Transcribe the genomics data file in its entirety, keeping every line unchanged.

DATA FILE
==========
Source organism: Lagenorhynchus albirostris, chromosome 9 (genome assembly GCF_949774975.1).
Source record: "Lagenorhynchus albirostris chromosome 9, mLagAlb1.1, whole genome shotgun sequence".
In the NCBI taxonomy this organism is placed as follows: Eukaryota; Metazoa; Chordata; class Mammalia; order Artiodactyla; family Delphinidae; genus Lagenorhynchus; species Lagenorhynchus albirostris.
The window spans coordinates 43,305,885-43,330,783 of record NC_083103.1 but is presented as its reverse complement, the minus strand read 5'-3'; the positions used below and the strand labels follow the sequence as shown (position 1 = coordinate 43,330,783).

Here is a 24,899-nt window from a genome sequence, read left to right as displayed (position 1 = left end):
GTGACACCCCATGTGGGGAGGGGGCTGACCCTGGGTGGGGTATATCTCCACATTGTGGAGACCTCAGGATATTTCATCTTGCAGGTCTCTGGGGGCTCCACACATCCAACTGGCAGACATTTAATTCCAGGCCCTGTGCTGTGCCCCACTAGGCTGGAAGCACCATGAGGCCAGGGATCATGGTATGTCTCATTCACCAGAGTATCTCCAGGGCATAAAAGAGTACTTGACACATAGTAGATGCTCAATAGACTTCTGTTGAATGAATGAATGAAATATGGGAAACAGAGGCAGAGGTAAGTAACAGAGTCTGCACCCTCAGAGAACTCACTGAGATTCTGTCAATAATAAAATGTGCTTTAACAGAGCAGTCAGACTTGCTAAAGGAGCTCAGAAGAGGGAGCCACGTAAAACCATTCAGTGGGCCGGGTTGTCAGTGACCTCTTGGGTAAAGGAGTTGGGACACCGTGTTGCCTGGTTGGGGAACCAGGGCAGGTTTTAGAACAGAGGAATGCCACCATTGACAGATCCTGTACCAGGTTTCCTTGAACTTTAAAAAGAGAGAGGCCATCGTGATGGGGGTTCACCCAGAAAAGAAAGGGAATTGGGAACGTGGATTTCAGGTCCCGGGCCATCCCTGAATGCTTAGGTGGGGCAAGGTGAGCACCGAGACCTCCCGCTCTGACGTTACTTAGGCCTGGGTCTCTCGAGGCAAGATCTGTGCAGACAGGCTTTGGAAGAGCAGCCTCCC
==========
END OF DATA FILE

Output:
Source organism: Lagenorhynchus albirostris, chromosome 9 (genome assembly GCF_949774975.1).
Source record: "Lagenorhynchus albirostris chromosome 9, mLagAlb1.1, whole genome shotgun sequence".
In the NCBI taxonomy this organism is placed as follows: Eukaryota; Metazoa; Chordata; class Mammalia; order Artiodactyla; family Delphinidae; genus Lagenorhynchus; species Lagenorhynchus albirostris.
The window spans coordinates 43,305,885-43,330,783 of record NC_083103.1 but is presented as its reverse complement, the minus strand read 5'-3'; the positions used below and the strand labels follow the sequence as shown (position 1 = coordinate 43,330,783).

Here is a 24,899-nt window from a genome sequence, read left to right as displayed (position 1 = left end):
GTGACACCCCATGTGGGGAGGGGGCTGACCCTGGGTGGGGTATATCTCCACATTGTGGAGACCTCAGGATATTTCATCTTGCAGGTCTCTGGGGGCTCCACACATCCAACTGGCAGACATTTAATTCCAGGCCCTGTGCTGTGCCCCACTAGGCTGGAAGCACCATGAGGCCAGGGATCATGGTATGTCTCATTCACCAGAGTATCTCCAGGGCATAAAAGAGTACTTGACACATAGTAGATGCTCAATAGACTTCTGTTGAATGAATGAATGAAATATGGGAAACAGAGGCAGAGGTAAGTAACAGAGTCTGCACCCTCAGAGAACTCACTGAGATTCTGTCAATAATAAAATGTGCTTTAACAGAGCAGTCAGACTTGCTAAAGGAGCTCAGAAGAGGGAGCCACGTAAAACCATTCAGTGGGCCGGGTTGTCAGTGACCTCTTGGGTAAAGGAGTTGGGACACCGTGTTGCCTGGTTGGGGAACCAGGGCAGGTTTTAGAACAGAGGAATGCCACCATTGACAGATCCTGTACCAGGTTTCCTTGAACTTTAAAAAGAGAGAGGCCATCGTGATGGGGGTTCACCCAGAAAAGAAAGGGAATTGGGAACGTGGATTTCAGGTCCCGGGCCATCCCTGAATGCTTAGGTGGGGCAAGGTGAGCACCGAGACCTCCCGCTCTGACGTTACTTAGGCCTGGGTCTCTCGAGGCAAGATCTGTGCAGACAGGCTTTGGAAGAGCAGCCTCCC